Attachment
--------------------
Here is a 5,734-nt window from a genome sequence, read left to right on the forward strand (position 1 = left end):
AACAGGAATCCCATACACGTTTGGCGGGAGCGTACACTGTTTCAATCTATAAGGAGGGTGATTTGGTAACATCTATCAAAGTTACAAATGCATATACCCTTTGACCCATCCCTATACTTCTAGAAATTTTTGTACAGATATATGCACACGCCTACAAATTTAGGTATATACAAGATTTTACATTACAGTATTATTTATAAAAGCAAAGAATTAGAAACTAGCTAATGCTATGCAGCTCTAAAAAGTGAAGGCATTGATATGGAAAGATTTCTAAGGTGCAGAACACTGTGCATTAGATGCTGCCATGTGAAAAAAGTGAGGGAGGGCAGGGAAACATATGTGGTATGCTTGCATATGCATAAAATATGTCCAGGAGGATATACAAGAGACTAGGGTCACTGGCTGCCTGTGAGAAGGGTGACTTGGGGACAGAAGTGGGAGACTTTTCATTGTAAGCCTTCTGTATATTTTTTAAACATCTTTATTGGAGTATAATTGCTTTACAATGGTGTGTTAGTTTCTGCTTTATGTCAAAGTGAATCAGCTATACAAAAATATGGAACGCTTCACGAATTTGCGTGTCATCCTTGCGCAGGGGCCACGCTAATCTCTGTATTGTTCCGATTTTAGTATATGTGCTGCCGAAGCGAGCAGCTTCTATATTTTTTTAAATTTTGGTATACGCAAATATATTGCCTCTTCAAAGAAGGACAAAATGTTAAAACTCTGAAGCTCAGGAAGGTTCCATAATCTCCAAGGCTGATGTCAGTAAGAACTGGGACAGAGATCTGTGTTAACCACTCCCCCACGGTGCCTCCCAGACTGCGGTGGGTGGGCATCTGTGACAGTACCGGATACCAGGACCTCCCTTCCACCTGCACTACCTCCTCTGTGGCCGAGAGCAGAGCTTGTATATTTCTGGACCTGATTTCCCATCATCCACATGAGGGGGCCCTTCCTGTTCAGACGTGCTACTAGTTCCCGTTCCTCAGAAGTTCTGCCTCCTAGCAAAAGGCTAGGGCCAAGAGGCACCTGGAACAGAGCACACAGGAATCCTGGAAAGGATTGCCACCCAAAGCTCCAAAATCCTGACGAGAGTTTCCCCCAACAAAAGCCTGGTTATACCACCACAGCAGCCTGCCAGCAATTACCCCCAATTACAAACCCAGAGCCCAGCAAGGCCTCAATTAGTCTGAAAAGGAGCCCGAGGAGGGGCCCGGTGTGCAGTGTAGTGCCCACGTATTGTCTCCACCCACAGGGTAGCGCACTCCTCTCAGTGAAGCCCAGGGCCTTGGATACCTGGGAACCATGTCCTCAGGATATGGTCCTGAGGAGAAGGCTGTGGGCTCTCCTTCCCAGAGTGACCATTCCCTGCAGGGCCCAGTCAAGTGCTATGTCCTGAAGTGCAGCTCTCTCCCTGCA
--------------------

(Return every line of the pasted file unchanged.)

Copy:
Here is a 5,734-nt window from a genome sequence, read left to right on the forward strand (position 1 = left end):
AACAGGAATCCCATACACGTTTGGCGGGAGCGTACACTGTTTCAATCTATAAGGAGGGTGATTTGGTAACATCTATCAAAGTTACAAATGCATATACCCTTTGACCCATCCCTATACTTCTAGAAATTTTTGTACAGATATATGCACACGCCTACAAATTTAGGTATATACAAGATTTTACATTACAGTATTATTTATAAAAGCAAAGAATTAGAAACTAGCTAATGCTATGCAGCTCTAAAAAGTGAAGGCATTGATATGGAAAGATTTCTAAGGTGCAGAACACTGTGCATTAGATGCTGCCATGTGAAAAAAGTGAGGGAGGGCAGGGAAACATATGTGGTATGCTTGCATATGCATAAAATATGTCCAGGAGGATATACAAGAGACTAGGGTCACTGGCTGCCTGTGAGAAGGGTGACTTGGGGACAGAAGTGGGAGACTTTTCATTGTAAGCCTTCTGTATATTTTTTAAACATCTTTATTGGAGTATAATTGCTTTACAATGGTGTGTTAGTTTCTGCTTTATGTCAAAGTGAATCAGCTATACAAAAATATGGAACGCTTCACGAATTTGCGTGTCATCCTTGCGCAGGGGCCACGCTAATCTCTGTATTGTTCCGATTTTAGTATATGTGCTGCCGAAGCGAGCAGCTTCTATATTTTTTTAAATTTTGGTATACGCAAATATATTGCCTCTTCAAAGAAGGACAAAATGTTAAAACTCTGAAGCTCAGGAAGGTTCCATAATCTCCAAGGCTGATGTCAGTAAGAACTGGGACAGAGATCTGTGTTAACCACTCCCCCACGGTGCCTCCCAGACTGCGGTGGGTGGGCATCTGTGACAGTACCGGATACCAGGACCTCCCTTCCACCTGCACTACCTCCTCTGTGGCCGAGAGCAGAGCTTGTATATTTCTGGACCTGATTTCCCATCATCCACATGAGGGGGCCCTTCCTGTTCAGACGTGCTACTAGTTCCCGTTCCTCAGAAGTTCTGCCTCCTAGCAAAAGGCTAGGGCCAAGAGGCACCTGGAACAGAGCACACAGGAATCCTGGAAAGGATTGCCACCCAAAGCTCCAAAATCCTGACGAGAGTTTCCCCCAACAAAAGCCTGGTTATACCACCACAGCAGCCTGCCAGCAATTACCCCCAATTACAAACCCAGAGCCCAGCAAGGCCTCAATTAGTCTGAAAAGGAGCCCGAGGAGGGGCCCGGTGTGCAGTGTAGTGCCCACGTATTGTCTCCACCCACAGGGTAGCGCACTCCTCTCAGTGAAGCCCAGGGCCTTGGATACCTGGGAACCATGTCCTCAGGATATGGTCCTGAGGAGAAGGCTGTGGGCTCTCCTTCCCAGAGTGACCATTCCCTGCAGGGCCCAGTCAAGTGCTATGTCCTGAAGTGCAGCTCTCTCCCTGCA